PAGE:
Nine months into his tenure as the artistic director of Mu Performing Arts, Randy Reyes is putting his stamp on one of the largest Asian-American companies in the nation.

Reyes, who took over from founder Rick Shiomi, has announced Mu’s 23rd season, the first that he has chosen. The roster of shows outlines his thinking.

“Every year, I’d love for us to have a brand new play plus a classic from the Asian-American canon,” he said. “That’s in addition to our taiko concert, our Christmas holiday concert and a classic that’s been reimagined.”

The 2014-15 Mu, performed at different venues in the Twin Cities, season kicks off with the premiere of “Middle Brother.” An absurdist play by Eric Sharp, “Brother” revolves around an adoptee’s reunion with his sibling in Korea. It will be staged by Robert Rosen, formerly of Theatre de la Jeune Lune and will star Sharp (photo, bottom left), a longtime actor at Mu. “Brother” runs at the Southern Theater (Sept. 12-28).

Next up is the company’s annual Mu Daiko taiko drumming concert at Mixed Blood Theatre (Nov. 12-16) followed by the fifth annual “A Very Asian Christmas” concert, directed by Reyes who also hosts in drag as Jasmine at the Southern (Nov. 29-30).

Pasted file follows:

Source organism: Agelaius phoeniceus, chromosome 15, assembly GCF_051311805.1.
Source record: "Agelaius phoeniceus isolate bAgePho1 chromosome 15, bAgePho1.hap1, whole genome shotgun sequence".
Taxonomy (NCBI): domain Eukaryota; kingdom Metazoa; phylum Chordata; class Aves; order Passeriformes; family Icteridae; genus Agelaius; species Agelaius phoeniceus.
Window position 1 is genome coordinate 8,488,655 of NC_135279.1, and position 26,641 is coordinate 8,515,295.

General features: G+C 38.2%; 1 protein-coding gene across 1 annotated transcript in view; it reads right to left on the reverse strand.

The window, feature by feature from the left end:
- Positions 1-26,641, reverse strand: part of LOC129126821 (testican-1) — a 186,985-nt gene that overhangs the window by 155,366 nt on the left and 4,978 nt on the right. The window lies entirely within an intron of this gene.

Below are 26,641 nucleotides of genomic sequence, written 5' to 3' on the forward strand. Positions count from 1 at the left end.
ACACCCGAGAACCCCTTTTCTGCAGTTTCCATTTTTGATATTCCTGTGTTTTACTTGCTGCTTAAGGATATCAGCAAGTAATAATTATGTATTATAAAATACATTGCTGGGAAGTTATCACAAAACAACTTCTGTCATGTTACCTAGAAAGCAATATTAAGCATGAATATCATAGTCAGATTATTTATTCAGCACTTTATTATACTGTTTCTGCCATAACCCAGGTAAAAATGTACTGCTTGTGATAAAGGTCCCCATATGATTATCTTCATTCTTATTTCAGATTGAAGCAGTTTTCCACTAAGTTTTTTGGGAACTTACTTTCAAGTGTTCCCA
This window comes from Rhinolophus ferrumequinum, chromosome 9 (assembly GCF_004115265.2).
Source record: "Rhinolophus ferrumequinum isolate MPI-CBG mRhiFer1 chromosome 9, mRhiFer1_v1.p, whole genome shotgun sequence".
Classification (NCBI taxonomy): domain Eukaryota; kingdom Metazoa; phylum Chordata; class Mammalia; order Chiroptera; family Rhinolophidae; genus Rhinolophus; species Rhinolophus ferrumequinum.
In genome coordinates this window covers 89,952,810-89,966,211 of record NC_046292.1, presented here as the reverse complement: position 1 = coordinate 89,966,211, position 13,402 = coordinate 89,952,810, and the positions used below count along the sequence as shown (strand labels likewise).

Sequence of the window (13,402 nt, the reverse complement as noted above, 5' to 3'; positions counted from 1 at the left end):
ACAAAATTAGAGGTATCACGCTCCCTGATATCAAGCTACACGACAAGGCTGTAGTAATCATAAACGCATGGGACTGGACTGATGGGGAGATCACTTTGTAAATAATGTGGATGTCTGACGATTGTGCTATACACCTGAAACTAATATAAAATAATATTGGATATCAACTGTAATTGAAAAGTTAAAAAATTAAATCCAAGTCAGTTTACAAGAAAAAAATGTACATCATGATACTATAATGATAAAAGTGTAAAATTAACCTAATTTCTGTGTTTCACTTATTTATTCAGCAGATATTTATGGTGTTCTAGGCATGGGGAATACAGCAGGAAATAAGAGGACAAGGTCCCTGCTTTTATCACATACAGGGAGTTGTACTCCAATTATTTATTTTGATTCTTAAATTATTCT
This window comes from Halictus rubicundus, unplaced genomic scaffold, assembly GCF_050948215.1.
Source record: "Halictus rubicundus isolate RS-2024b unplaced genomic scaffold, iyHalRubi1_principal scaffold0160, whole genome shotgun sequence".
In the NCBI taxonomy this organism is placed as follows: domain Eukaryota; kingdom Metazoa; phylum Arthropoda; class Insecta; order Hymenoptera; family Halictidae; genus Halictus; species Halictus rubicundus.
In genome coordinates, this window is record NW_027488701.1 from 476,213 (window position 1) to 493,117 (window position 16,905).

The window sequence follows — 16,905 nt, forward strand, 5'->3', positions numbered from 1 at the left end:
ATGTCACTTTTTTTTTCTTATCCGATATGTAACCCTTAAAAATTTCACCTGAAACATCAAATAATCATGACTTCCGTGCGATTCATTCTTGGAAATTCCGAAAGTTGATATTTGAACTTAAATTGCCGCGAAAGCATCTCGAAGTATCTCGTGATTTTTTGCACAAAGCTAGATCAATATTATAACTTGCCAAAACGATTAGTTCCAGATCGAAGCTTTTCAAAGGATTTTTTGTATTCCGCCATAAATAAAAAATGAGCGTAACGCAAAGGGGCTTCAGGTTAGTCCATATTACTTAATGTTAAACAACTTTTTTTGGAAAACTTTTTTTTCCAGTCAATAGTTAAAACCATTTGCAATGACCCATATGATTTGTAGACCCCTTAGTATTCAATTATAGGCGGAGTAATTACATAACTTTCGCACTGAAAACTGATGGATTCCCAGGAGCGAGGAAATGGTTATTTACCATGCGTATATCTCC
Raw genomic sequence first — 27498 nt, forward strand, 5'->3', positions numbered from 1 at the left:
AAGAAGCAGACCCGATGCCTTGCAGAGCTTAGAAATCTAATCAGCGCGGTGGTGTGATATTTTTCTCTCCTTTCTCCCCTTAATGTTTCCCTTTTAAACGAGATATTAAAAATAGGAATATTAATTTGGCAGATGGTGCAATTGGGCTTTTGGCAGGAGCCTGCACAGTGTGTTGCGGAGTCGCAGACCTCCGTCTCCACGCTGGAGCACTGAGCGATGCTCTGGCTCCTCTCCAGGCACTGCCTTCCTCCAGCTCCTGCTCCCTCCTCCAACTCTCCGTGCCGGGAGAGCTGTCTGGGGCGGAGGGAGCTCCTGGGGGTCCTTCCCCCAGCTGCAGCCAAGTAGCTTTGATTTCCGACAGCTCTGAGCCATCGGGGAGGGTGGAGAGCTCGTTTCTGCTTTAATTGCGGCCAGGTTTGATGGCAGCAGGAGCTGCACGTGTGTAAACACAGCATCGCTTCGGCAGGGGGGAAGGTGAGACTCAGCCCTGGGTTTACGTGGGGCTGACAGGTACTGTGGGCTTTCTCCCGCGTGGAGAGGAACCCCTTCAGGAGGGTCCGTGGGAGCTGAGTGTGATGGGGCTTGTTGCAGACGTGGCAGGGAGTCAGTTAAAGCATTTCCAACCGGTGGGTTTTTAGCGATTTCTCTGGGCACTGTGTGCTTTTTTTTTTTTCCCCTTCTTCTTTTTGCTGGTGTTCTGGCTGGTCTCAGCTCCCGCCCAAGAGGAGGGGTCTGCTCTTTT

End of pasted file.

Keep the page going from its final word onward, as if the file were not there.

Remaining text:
Reyes also will helm “F.O.B.,” David Henry Hwang’s Obie-winning 1980 play about tension between longtime Chinese immigrants and those that are “fresh off the boat.” It will be performed at Mixed Blood (Jan. 30–Feb. 15, 2015).

Reyes will stage another premiere, Eric ‘Pogi’ Sumangil’s ”The Debutante’s Ball.” The play, a History Theatre produciton on which Mu colloborates, pays tribute to declining immigrant rites in Minnesota (March 21 – April 12, 2015).

Reyes, a former artistic director of the Shakespeare-centered Strange Capers company, will adapt, direct and star in “Twelfth Night,” the final play of the season. He plays Feste in a production that will include live music (May 29–June 21, 2015, Mixed Blood Theatre).

“We’re trying to have some consistency in programming as we celebrate what we have achieved and premiere the classics of the future,” he said.